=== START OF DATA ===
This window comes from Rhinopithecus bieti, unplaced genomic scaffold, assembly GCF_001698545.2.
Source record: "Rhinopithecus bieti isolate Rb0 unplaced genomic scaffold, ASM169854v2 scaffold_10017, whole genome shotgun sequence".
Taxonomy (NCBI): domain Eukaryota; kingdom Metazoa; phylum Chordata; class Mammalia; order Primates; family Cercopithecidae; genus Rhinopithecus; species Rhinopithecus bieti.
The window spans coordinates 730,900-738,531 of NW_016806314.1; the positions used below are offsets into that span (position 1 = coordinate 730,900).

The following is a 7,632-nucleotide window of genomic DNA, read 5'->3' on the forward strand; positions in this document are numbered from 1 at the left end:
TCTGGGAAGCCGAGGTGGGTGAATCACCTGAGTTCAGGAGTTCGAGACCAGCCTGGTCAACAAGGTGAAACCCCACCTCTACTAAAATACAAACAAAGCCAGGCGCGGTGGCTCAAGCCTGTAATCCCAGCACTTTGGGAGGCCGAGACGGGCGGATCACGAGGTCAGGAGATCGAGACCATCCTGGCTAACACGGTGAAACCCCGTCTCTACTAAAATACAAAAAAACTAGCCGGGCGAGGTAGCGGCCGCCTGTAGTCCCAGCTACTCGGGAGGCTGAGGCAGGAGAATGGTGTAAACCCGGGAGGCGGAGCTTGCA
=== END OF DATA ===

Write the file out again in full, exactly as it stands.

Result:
This window comes from Rhinopithecus bieti, unplaced genomic scaffold, assembly GCF_001698545.2.
Source record: "Rhinopithecus bieti isolate Rb0 unplaced genomic scaffold, ASM169854v2 scaffold_10017, whole genome shotgun sequence".
Taxonomy (NCBI): domain Eukaryota; kingdom Metazoa; phylum Chordata; class Mammalia; order Primates; family Cercopithecidae; genus Rhinopithecus; species Rhinopithecus bieti.
The window spans coordinates 730,900-738,531 of NW_016806314.1; the positions used below are offsets into that span (position 1 = coordinate 730,900).

The following is a 7,632-nucleotide window of genomic DNA, read 5'->3' on the forward strand; positions in this document are numbered from 1 at the left end:
TCTGGGAAGCCGAGGTGGGTGAATCACCTGAGTTCAGGAGTTCGAGACCAGCCTGGTCAACAAGGTGAAACCCCACCTCTACTAAAATACAAACAAAGCCAGGCGCGGTGGCTCAAGCCTGTAATCCCAGCACTTTGGGAGGCCGAGACGGGCGGATCACGAGGTCAGGAGATCGAGACCATCCTGGCTAACACGGTGAAACCCCGTCTCTACTAAAATACAAAAAAACTAGCCGGGCGAGGTAGCGGCCGCCTGTAGTCCCAGCTACTCGGGAGGCTGAGGCAGGAGAATGGTGTAAACCCGGGAGGCGGAGCTTGCA